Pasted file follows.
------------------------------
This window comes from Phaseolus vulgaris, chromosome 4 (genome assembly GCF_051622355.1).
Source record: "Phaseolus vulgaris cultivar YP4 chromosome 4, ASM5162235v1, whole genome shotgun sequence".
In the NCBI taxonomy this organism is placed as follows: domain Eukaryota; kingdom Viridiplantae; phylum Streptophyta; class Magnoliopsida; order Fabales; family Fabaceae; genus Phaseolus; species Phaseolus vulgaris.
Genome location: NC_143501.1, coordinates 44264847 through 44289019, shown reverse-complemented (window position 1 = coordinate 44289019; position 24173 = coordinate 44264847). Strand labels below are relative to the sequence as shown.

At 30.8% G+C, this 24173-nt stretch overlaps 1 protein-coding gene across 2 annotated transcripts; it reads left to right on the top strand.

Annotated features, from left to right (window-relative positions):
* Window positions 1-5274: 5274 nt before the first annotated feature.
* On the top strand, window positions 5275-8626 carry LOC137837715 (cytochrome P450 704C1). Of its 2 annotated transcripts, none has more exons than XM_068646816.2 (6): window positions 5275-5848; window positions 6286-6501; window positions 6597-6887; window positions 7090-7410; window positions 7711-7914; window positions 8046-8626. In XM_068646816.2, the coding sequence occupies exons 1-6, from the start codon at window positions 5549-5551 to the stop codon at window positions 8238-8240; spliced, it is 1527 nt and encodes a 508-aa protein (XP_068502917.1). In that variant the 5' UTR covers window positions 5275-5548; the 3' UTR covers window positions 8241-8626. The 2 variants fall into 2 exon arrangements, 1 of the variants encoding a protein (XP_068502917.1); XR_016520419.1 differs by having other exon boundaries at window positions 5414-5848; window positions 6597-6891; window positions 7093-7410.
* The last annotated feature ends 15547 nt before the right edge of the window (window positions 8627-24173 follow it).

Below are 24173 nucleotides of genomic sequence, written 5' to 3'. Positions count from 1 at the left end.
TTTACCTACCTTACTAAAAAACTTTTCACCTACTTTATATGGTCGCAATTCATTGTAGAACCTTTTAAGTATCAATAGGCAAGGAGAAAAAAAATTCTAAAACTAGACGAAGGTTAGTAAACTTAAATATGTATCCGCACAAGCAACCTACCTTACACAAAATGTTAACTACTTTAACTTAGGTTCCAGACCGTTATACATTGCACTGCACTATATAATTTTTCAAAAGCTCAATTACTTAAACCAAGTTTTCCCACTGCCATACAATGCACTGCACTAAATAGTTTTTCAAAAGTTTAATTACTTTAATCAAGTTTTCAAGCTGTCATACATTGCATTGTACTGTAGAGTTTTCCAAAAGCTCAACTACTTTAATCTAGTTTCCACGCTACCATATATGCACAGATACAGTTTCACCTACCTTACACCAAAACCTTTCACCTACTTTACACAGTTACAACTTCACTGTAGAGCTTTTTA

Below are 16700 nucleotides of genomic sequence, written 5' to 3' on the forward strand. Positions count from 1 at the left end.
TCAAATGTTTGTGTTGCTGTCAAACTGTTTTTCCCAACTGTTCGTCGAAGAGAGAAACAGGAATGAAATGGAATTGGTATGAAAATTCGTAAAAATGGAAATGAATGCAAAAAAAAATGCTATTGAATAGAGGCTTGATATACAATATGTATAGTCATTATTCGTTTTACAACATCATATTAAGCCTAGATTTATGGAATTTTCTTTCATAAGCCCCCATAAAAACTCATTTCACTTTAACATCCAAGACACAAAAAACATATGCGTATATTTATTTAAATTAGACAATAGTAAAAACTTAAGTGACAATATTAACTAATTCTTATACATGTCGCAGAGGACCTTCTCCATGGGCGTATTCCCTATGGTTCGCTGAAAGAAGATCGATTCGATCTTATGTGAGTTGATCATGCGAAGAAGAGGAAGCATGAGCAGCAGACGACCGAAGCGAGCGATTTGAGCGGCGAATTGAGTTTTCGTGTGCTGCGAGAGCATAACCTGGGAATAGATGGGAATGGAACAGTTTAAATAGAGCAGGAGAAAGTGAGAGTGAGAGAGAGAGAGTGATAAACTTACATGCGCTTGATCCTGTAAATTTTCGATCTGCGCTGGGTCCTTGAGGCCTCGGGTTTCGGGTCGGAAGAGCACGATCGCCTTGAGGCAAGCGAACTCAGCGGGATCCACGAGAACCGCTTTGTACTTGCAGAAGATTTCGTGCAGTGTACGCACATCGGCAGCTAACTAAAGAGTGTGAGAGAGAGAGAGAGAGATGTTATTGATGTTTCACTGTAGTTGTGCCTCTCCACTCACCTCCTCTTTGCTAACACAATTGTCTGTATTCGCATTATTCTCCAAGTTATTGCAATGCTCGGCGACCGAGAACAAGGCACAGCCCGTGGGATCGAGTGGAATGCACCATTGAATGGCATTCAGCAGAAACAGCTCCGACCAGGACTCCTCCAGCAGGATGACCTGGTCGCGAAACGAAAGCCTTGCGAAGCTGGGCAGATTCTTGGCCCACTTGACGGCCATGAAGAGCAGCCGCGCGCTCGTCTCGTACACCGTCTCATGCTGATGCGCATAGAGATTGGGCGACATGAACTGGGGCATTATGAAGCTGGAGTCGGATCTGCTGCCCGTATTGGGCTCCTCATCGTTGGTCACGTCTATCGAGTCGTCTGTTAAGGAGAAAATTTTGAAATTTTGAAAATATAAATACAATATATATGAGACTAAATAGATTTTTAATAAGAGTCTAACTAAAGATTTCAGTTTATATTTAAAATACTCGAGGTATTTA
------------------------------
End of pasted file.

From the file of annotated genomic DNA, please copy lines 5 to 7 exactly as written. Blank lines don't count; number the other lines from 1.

At 30.8% G+C, this 24173-nt stretch overlaps 1 protein-coding gene across 2 annotated transcripts; it reads left to right on the top strand.

Annotated features, from left to right (window-relative positions):
* Window positions 1-5274: 5274 nt before the first annotated feature.